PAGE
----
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Why Fisker Stock Fell in April

What happened

Shares of electric vehicle (EV) start-up Fisker (NYSE: FSR) fell 23.8% in April, according to data provided by S&P Global Market Intelligence. It was the EV stock's second straight difficult month. Coupled with March's decline, the stock is now off more than 50% since the last day in February, giving back all of its gains from the beginning of the year.

FSR data by YCharts.

So what

Fisker is one of a large number of companies trying to capitalize on the EV revolution sweeping through the automotive industry. It stands out because it is purely a design, engineering, and marketing firm, leaving the actual vehicle manufacturing to partners including Magna International (NYSE: MGA).

A rendering of the Fisker Ocean. Image source: Fisker.

The stock was flying high early in the year after the company announced more than 13,000 reservations for its Ocean vehicle, and with talk of subsidies for green vehicles to be included in President Joe Biden's infrastructure bill. But the bears have been in control more recently, with the stock pressured by concerns that Fisker is still a relatively small player in a market that is increasingly being targeted by traditional automakers and deeper-pocketed newcomers like Tesla.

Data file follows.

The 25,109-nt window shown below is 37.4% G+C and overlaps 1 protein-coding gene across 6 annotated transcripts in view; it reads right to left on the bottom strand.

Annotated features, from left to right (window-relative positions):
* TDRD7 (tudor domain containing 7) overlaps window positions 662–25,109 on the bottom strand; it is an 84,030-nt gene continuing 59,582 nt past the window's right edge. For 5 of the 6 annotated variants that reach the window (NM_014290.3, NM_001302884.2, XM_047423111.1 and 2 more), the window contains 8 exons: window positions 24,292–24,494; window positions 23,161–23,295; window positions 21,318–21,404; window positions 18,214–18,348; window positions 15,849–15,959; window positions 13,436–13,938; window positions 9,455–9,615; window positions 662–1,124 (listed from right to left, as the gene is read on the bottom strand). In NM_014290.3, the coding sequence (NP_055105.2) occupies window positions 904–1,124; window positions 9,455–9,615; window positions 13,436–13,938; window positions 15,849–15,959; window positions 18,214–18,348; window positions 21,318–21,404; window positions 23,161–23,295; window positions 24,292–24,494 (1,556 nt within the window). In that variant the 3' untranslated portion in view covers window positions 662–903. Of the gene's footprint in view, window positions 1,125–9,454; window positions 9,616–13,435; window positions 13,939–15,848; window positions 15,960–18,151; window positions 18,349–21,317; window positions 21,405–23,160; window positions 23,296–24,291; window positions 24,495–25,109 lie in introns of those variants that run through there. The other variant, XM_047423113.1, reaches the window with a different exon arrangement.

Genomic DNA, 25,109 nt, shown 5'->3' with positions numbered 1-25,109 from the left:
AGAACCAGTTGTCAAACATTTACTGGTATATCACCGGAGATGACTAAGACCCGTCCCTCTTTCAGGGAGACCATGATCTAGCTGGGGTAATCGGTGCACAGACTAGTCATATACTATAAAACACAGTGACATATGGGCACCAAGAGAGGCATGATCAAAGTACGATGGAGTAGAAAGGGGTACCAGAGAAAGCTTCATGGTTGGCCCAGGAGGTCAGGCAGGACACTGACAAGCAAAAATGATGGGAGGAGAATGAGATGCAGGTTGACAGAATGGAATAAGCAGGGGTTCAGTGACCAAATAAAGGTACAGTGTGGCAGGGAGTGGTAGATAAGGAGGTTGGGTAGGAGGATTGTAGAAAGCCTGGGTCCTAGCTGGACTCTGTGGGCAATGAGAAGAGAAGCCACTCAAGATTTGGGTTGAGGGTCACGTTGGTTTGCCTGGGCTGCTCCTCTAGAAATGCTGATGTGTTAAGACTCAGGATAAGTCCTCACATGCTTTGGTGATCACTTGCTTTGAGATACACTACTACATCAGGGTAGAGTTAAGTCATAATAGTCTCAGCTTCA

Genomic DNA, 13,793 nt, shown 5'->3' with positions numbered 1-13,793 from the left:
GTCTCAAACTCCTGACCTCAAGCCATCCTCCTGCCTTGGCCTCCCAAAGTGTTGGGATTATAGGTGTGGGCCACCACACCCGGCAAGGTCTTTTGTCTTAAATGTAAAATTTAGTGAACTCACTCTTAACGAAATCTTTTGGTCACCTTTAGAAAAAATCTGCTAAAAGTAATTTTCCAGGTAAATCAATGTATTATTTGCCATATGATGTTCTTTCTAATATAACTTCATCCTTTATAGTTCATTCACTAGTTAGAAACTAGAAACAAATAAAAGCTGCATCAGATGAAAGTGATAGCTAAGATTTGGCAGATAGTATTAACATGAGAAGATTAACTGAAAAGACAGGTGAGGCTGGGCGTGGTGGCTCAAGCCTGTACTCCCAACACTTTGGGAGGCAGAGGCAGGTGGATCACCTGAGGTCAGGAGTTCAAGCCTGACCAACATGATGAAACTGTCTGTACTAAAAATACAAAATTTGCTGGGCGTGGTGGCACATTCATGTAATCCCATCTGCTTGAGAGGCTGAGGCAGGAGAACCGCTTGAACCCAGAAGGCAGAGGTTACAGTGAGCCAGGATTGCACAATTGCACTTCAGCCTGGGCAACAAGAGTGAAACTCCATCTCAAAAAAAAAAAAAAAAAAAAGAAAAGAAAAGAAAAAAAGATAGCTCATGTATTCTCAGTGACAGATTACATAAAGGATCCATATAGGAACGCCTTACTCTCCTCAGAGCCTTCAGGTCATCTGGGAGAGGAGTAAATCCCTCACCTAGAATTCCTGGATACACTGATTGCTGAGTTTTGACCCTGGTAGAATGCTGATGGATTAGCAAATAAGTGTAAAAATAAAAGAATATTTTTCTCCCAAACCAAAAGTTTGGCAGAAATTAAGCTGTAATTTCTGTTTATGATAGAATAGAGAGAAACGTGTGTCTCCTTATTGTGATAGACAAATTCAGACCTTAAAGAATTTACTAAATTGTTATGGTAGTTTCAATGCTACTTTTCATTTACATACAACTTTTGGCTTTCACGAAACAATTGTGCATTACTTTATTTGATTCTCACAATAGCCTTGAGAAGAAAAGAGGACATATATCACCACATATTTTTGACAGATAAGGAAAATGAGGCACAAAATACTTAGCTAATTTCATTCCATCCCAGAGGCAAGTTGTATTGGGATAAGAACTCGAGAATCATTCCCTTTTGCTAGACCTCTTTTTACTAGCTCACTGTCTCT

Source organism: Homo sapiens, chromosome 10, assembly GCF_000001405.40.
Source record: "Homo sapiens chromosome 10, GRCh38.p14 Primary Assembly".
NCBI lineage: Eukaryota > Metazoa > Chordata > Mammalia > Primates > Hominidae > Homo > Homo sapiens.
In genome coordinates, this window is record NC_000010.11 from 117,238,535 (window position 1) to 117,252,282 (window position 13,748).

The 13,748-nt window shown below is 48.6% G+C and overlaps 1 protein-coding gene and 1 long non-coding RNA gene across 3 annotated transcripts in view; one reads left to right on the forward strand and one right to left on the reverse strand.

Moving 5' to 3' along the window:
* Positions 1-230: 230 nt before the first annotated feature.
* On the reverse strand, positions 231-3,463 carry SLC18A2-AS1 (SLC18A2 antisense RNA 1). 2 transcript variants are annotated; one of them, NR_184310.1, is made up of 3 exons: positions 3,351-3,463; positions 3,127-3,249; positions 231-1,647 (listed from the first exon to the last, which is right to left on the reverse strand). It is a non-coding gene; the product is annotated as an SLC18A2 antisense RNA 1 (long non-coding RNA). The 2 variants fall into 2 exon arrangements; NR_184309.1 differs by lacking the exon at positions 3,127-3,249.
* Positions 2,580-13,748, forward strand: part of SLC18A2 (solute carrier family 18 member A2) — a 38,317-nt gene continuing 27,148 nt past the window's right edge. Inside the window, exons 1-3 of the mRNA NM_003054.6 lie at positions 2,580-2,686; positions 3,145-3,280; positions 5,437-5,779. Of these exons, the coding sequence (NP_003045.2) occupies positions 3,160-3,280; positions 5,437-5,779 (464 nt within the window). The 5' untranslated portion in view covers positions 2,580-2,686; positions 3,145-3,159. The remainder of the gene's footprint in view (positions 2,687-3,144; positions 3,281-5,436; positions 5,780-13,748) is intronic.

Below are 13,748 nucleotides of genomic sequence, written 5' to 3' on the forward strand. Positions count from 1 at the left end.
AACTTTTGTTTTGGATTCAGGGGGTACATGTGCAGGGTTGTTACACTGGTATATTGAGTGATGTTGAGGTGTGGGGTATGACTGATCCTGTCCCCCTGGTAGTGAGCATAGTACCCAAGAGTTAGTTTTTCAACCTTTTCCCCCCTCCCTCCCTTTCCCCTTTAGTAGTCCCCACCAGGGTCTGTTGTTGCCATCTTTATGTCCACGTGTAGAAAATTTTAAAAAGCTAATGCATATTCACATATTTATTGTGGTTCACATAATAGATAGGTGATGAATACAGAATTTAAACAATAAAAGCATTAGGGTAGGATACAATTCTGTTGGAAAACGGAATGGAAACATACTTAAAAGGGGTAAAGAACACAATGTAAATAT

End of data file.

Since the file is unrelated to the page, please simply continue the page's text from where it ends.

In mid-April, Goldman Sachs downgraded the shares to a sell rating from neutral with a price target of $10. Analyst Mark Delaney wrote that Fisker risks being late to market, with its Ocean vehicle not scheduled to debut until the second half of 2022.

Now what

Wall Street is hardly unanimous in its criticism. Not long after the Goldman downgrade, Morgan Stanley's Adam Jonas called Fisker his "top ranked EV start-up" and set a target price at $31, more than double the current price. Jonas believes partners including Magna hope to use Fisker to show the world what they are capable of, meaning they will be reliable partners in bringing the vehicle to market.

I really like Fisker's model, and have high hopes for the company. But it is hard to dismiss Delaney's concerns. Fisker's unique manufacturing model will do little to save it from competitive pressures, and the Ocean debut is a long way off.

Worth noting is that Fisker is valued by the market at more than $3 billion despite little more than promise. Given the risks and the long timetable, it is understandable that buyers have not been rushing in as Fisker shares have fallen in recent weeks.

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Lou Whiteman has no position in any of the stocks mentioned. The Motley Fool owns shares of and recommends Tesla. The Motley Fool recommends Magna Int’l. The Motley Fool has a disclosure policy.


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